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Tusk Tusk

First Published 2 April 2009, Last Updated 2 April 2009

Such was the success of Polly Stenham’s That Face, which has collected a clutch of awards since premiering at the Royal Court Jerwood Theatre Upstairs in 2007, that the young writer’s second play was always going to be heaped with pressure.

Less outrageous than her first offering, which included in-school torture and questionable parent/child relationships, Tusk Tusk is nonetheless a return to the world of upper middle class broken family relationships. It is a seam rich in intrigue and emotion for Stenham to explore.

The show begins with a bang, or rather a scream, emitted from Maggie, the middle child and only girl of a family who have recently moved home. The kitchen-come-living room, where the play’s action is staged, is littered with removal boxes –
some opened, some untouched – and, but for the sofa, table and dubious kitchen, looks barely liveable. But it is not just the furniture and cutlery that is missing; the three children, all under 16, are without parents.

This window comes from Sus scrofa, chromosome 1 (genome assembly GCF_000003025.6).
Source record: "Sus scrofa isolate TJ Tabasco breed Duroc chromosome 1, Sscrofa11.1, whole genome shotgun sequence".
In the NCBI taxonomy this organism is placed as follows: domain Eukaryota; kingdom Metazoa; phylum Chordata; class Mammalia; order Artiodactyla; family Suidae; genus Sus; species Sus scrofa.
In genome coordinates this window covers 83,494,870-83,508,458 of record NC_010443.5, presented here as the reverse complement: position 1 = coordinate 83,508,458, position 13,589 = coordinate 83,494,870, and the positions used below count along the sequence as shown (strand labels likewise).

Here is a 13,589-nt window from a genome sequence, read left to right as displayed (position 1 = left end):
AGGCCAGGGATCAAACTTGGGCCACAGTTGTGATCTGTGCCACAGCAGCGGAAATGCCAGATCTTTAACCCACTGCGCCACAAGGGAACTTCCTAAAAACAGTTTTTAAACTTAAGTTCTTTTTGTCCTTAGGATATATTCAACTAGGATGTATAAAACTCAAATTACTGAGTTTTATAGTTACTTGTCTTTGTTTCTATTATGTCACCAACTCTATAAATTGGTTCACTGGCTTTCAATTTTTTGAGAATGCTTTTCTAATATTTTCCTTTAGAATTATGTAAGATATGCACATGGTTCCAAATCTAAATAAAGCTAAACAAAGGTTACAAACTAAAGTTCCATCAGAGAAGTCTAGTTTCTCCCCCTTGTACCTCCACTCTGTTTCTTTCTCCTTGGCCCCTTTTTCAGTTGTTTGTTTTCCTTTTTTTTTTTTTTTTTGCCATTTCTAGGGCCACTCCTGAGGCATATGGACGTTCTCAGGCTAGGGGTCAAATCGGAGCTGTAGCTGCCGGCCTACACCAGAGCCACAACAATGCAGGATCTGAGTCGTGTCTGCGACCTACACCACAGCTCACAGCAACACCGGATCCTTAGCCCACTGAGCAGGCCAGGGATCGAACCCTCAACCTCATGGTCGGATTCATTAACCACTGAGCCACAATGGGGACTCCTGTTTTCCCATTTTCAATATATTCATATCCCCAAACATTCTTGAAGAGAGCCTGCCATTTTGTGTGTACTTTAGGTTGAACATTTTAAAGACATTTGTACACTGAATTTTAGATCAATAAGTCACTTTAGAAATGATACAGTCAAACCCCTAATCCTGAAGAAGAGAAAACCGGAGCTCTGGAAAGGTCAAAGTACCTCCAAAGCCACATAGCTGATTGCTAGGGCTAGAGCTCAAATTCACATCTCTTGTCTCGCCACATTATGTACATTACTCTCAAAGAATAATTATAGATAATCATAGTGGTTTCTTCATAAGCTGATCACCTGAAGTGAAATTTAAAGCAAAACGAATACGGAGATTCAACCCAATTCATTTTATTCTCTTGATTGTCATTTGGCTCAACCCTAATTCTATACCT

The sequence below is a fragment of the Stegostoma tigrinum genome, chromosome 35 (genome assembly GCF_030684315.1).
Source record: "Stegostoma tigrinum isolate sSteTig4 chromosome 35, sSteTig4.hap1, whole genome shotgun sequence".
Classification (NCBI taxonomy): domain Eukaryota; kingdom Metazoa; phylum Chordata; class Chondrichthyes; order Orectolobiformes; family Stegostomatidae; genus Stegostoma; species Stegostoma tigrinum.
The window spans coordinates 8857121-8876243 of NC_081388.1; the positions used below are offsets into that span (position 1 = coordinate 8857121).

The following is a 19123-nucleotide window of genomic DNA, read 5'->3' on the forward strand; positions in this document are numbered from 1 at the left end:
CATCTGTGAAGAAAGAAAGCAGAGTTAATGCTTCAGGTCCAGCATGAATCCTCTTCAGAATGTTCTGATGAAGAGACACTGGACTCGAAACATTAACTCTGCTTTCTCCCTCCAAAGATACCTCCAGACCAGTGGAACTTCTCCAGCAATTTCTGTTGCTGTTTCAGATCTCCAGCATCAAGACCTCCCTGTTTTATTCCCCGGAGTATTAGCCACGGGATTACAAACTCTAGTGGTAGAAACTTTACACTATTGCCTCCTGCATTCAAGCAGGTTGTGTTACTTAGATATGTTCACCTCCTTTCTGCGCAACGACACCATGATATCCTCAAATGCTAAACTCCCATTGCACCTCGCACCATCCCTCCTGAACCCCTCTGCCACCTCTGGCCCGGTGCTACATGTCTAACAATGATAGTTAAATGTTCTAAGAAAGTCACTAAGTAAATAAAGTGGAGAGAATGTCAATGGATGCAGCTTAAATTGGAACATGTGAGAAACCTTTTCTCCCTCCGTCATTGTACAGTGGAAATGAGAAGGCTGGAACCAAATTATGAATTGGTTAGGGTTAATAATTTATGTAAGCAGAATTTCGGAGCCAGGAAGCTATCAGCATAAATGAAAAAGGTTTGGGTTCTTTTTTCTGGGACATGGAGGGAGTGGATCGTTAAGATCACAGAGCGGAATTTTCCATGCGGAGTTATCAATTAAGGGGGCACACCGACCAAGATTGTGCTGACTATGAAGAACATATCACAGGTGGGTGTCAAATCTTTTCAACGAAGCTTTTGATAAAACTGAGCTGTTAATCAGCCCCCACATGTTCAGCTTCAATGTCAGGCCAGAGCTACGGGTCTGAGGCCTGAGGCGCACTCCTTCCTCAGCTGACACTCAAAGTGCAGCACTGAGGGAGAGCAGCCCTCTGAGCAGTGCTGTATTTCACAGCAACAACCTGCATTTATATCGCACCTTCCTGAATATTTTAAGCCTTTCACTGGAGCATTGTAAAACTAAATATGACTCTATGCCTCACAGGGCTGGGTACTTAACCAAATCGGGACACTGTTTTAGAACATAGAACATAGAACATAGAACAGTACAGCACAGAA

What follows is part suburban Lord Of The Flies, part heartbreaking familial drama, as desperation, anger, guilt and fear drive the three siblings forward. Eldest son Eliot (Toby Regbo) focuses on trying to keep the family together, leading the way, yet still craves his mother’s affection while fighting the raging hormones of adolescence. Maggie (Bel Powley) is the most mature of the children, for whom their predicament is a reality that needs to be addressed, whose anger seeps out through a dark wit. Youngest child Finn (Finn Bennett) loses himself in the safety of play, yet it is often through him that the effects of living with abandonment can most clearly be seen.

Following the opening of Spring Awakening last week, another cast of youngsters making professional stage debuts deliver nuanced performances that belie their levels of experience.

Stenham’s script is rife with the authenticity of sibling banter and childhood coaxing. When Eliot tries to feed his younger brother cold Chinese for breakfast, he teases him into it by explaining that “rice is like cocopops for ninjas”. The wit brings a lightness and humour to a bleak home devoid of adult protection, but never short of love, as a distraught Maggie points out: “What brings you closer than sharing hell?”



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